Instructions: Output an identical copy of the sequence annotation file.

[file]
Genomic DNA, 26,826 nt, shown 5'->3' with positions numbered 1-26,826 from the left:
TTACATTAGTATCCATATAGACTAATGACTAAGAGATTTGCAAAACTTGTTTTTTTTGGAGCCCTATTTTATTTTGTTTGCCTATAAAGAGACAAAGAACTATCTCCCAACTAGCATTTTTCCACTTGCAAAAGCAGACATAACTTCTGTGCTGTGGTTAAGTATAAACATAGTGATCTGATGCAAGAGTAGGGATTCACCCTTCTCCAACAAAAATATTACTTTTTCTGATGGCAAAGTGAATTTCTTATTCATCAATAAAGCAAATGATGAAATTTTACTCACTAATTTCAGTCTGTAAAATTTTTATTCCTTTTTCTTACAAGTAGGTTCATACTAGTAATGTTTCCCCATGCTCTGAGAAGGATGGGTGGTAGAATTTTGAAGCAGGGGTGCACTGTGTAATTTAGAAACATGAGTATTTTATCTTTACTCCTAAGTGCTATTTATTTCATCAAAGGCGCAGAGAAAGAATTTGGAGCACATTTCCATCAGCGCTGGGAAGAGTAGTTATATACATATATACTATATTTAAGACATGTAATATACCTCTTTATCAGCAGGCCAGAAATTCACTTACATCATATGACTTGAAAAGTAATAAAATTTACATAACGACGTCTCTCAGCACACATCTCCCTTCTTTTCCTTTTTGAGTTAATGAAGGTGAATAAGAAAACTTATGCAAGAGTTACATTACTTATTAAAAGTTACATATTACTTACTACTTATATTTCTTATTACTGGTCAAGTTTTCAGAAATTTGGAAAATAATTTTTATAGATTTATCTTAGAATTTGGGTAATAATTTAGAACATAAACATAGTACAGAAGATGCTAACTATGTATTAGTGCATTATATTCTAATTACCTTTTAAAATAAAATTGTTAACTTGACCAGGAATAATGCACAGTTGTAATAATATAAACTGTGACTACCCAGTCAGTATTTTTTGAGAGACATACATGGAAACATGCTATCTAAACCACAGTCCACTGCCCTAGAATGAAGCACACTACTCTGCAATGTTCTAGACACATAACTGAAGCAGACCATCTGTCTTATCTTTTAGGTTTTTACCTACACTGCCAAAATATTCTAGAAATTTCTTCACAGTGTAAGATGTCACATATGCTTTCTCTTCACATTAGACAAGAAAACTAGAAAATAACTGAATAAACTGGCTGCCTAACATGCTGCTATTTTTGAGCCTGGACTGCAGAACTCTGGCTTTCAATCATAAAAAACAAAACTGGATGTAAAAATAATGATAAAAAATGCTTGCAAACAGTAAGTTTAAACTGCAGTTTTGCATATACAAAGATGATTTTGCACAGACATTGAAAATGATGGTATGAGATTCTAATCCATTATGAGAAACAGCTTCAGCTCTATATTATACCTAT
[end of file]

Genomic DNA, 26,826 nt, shown 5'->3' with positions numbered 1-26,826 from the left:
TTACATTAGTATCCATATAGACTAATGACTAAGAGATTTGCAAAACTTGTTTTTTTTGGAGCCCTATTTTATTTTGTTTGCCTATAAAGAGACAAAGAACTATCTCCCAACTAGCATTTTTCCACTTGCAAAAGCAGACATAACTTCTGTGCTGTGGTTAAGTATAAACATAGTGATCTGATGCAAGAGTAGGGATTCACCCTTCTCCAACAAAAATATTACTTTTTCTGATGGCAAAGTGAATTTCTTATTCATCAATAAAGCAAATGATGAAATTTTACTCACTAATTTCAGTCTGTAAAATTTTTATTCCTTTTTCTTACAAGTAGGTTCATACTAGTAATGTTTCCCCATGCTCTGAGAAGGATGGGTGGTAGAATTTTGAAGCAGGGGTGCACTGTGTAATTTAGAAACATGAGTATTTTATCTTTACTCCTAAGTGCTATTTATTTCATCAAAGGCGCAGAGAAAGAATTTGGAGCACATTTCCATCAGCGCTGGGAAGAGTAGTTATATACATATATACTATATTTAAGACATGTAATATACCTCTTTATCAGCAGGCCAGAAATTCACTTACATCATATGACTTGAAAAGTAATAAAATTTACATAACGACGTCTCTCAGCACACATCTCCCTTCTTTTCCTTTTTGAGTTAATGAAGGTGAATAAGAAAACTTATGCAAGAGTTACATTACTTATTAAAAGTTACATATTACTTACTACTTATATTTCTTATTACTGGTCAAGTTTTCAGAAATTTGGAAAATAATTTTTATAGATTTATCTTAGAATTTGGGTAATAATTTAGAACATAAACATAGTACAGAAGATGCTAACTATGTATTAGTGCATTATATTCTAATTACCTTTTAAAATAAAATTGTTAACTTGACCAGGAATAATGCACAGTTGTAATAATATAAACTGTGACTACCCAGTCAGTATTTTTTGAGAGACATACATGGAAACATGCTATCTAAACCACAGTCCACTGCCCTAGAATGAAGCACACTACTCTGCAATGTTCTAGACACATAACTGAAGCAGACCATCTGTCTTATCTTTTAGGTTTTTACCTACACTGCCAAAATATTCTAGAAATTTCTTCACAGTGTAAGATGTCACATATGCTTTCTCTTCACATTAGACAAGAAAACTAGAAAATAACTGAATAAACTGGCTGCCTAACATGCTGCTATTTTTGAGCCTGGACTGCAGAACTCTGGCTTTCAATCATAAAAAACAAAACTGGATGTAAAAATAATGATAAAAAATGCTTGCAAACAGTAAGTTTAAACTGCAGTTTTGCATATACAAAGATGATTTTGCACAGACATTGAAAATGATGGTATGAGATTCTAATCCATTATGAGAAACAGCTTCAGCTCTATATTATACCTAT